Gen Z for the Trees initiative is helping make climate change conversations more positive

Anissa Reyes

Walking through the rainforests of Costa Rica on a maymester trip, Roshan Khan found her passion for biodiversity and rainforest conservation. Now, she’s leading an initiative called Gen Z for the Trees.

“I came back from the trip feeling like my whole life had changed,” said Khan, a Plan II, economics, government and international relations and global studies junior. “I was not aware about all of these things beforehand, (and) I had never been to an area like that.”

On National Rainforest Day this summer, she started Gen Z for the Trees within the Austin-based nonprofit Rainforest Partnership. The social media project aims to educate Generation Z on the importance of tropical rainforests. 

Khan said Gen Z for the Trees wants to change the narrative on climate change. Aside from educational resources, the group provides its digital audience with optimistic news stories and content, as opposed to alarmist and negative messaging, she said. 

“We've read papers about how this sort of negative messaging really takes a toll on the psychology of our generation,” Khan said. “We kind of approach everything morbidly, we have less hope for the future, and that's something we're seeking to change.”

Niyanta Spelman, Rainforest Partnership CEO and founder, said the goal of Gen Z for the Trees is to give future generations hope that they can respond to the threat of climate change and change its trajectory.

“(Generation Z is) going to be the only generation to demand change (for the) destiny of our planet,” Spelman said. “Our goal is to ensure that Generation (Z) does not think that what everybody says is the fate you accept.”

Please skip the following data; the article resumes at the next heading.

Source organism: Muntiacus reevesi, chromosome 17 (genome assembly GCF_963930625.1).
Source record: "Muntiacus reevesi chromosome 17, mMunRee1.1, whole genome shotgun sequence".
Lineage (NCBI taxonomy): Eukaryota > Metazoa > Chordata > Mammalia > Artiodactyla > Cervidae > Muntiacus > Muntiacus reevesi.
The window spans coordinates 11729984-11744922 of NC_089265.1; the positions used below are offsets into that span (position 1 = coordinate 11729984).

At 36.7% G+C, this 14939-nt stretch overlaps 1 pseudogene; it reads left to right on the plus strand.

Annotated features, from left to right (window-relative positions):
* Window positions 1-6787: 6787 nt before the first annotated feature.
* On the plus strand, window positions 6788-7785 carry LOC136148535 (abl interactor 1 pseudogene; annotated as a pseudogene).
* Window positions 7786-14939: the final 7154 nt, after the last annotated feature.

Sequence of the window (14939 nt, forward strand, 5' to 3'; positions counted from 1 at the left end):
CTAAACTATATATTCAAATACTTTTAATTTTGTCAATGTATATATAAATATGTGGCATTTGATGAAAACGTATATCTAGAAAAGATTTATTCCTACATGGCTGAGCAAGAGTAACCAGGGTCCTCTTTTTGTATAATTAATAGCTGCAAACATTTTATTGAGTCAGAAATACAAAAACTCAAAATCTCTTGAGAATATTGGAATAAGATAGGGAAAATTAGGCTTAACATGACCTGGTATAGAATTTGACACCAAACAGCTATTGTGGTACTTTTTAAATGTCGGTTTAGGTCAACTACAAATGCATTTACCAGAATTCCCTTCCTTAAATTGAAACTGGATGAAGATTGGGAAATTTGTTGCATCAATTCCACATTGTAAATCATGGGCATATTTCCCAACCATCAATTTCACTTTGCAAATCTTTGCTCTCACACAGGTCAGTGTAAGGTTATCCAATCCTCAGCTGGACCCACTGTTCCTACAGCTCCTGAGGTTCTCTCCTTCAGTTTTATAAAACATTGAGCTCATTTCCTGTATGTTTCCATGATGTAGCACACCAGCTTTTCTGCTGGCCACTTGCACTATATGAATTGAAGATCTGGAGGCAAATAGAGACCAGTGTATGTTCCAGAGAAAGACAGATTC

Similar to Khan, Spelman was looking to make a difference in the world. After making a career change, she founded Rainforest Partnership in 2007. She has since worked with interns and volunteers as young as 13.

Before the COVID-19 pandemic, the group hosted various community events. Now the organization is operating virtually and providing educational resources on social media.

Biology senior Chung-Wing Ko conducts research for Gen Z for the Trees. Her work is translated into infographics for the project’s Instagram and Twitter accounts. 

Ko also leads research on palm oil sustainability for the project. She studies sustainable solutions because palm oil collection is responsible for 8% of the world’s deforestation.  

Last summer, Ko also attended the Costa Rica maymester with Khan. While there, she said she learned a lot about how individual choices can affect the climate crisis.  

“A lot of us changed our lifestyle habits during that trip,” Ko said. “For example, I went vegan. Those lifestyle decisions make a difference, I think.”

Ko said she feels fulfilled by her work with Rainforest Partnership, and their goal to inspire future generations. She said she’s motivated by the team’s eagerness to educate others every step of the way.

“I think the climate crisis is the defining problem of our generation,” Khan said. “It’s on us to imagine … a better future and to bring that future into being because clearly no one else is going to do it for us.”